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Joseph HAYDN (1732-1809)
Sinfonia (Overture) in D, Hob. Ia:7 [4:51]
Symphony No.88 in G, Hob. I:88 [19:31]
Mass in B-flat, Hob: XXII:14 (Harmoniemesse) (1802) [42:32]
Malin Hartelius, Michael Knab (soprano); Judith Schmid (alto); Christian Elsner (tenor); Franz-Josef Selig (bass);
Chor und Symphonieorchester des Bayerischen Rundfunks/Mariss Jansons
rec. Stiftsbasilika Waldsassen, Bavaria, Germany, 7 October, 2008. PCM stereo and DTS 5.0 and Dolby 5.0 surround sound. Region 0. 16:9 picture.
TV Direction: Brian Large.
Booklet with Latin text of the Mass.
(also available as Hybrid SACD: 403571900102)
BR-KLASSIK 403571900103 [67:08]

Experience Classicsonline

If, like me, you hadn’t thought of Mariss Jansons as a Haydn specialist, don’t allow yourself to be deterred from this DVD. He has previously recorded Symphonies Nos. 100, 104 and ‘105’ for Sony - another live performance with the Bavarian Radio Choir and Orchestra - the ‘Surprise’ Symphony, coupled with Mozart and Berlioz for Medici DVD (see review), and a 5-CD set of cello concertos, including the two by Haydn, with Truls Mørk. That Medici DVD elicited an appreciative review from John Phillips and I’m happy to report that I’m just as delighted with the new recording.

Only absolutists for the cause of period instruments or those who would have preferred two choral works need to be cautious; everyone else will find here a thoroughly enjoyable performance of one of Haydn’s late, great Mass settings, the Harmoniemesse, with two equally enjoyable bonuses in the substantial form of Symphony No.88 and the shorter Sinfonia in D. Even those who insist on ‘authentic’ performances may well find themselves surprised to hear the extent to which Jansons has taken on board many period-instrument practices - not quite to the extent of Nikolaus Harnoncourt’s Beethoven recordings with the Chamber Orchestra of Europe, perhaps, but this is certainly not big-band Haydn.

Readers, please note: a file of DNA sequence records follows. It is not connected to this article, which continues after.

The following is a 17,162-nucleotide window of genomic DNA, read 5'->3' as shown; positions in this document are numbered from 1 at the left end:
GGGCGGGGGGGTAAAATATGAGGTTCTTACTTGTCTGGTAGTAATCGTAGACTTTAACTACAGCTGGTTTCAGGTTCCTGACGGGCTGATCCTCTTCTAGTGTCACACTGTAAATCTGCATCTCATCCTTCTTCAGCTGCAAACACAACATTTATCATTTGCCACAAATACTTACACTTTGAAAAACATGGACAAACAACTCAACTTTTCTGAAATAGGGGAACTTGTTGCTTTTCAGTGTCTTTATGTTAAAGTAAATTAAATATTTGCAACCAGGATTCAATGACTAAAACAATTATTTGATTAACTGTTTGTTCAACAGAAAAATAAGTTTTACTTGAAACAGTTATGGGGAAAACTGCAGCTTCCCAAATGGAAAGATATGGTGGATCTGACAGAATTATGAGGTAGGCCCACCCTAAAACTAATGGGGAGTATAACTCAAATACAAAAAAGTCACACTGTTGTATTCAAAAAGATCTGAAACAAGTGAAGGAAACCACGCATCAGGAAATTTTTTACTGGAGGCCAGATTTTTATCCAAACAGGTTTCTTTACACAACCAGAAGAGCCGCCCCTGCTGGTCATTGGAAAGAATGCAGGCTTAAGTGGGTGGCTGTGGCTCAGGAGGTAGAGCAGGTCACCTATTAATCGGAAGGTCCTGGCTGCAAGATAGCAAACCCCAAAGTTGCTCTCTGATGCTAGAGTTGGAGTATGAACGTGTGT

The short Sinfonia which opens the programme establishes those credentials in a convincing manner. It’s attractive music which Haydn later recycled and it makes a good curtain-raiser here.

My benchmark for Symphony No.88 is the classic Furtwängler version which I recommended in my February 2010 Download Roundup. Like Beecham, Furtwängler made his recording long before authenticity became the watchword, but, also like Beecham, I for one am willingly taken along by his view of Haydn. It comes in very acceptable mono sound, coupled with an equally superb performance of Schumann’s Fourth Symphony on a mid-price DG download (474 9882) from passionato, or on CD from Archipel (ARPCD0122). I much prefer it to Simon Rattle’s recent version, despite the golden opinions which the latter has won. Please note that the recent revamp of the Passionato website may mean that the URL which I gave in the Roundup may not work.

My other benchmark version of the symphony, with the Berlin Philharmonic and Eugen Jochum, is available only as part of a bonus extra in his DG budget-price 4-CD set of the ‘London’ symphonies, but it can be downloaded separately and reasonably economically from iTunes and Amazon. Again, Jochum was recorded in the 1960s, before the most recent scholarship, but his version really sings.

A more recent recording well worth throwing into the comparison is the Naxos with Barry Wordsworth, which I reviewed in the Download Roundup for July, 2009, a fine bargain. Jansons offers a performance superior to the Naxos and comparable with my favourite Jochum and Furtwängler versions; if he doesn’t quite take me with him into the music as much as they do - a tall order - he has the advantage of that modern research which reputedly takes us closer to what would have been heard by Haydn’s contemporaries. You are never under the illusion of hearing period instruments but nothing is over-large or heavy; just listen to the delicacy and dancing joy of the moment immediately after the adagio introduction of the first movement gives way to allegro.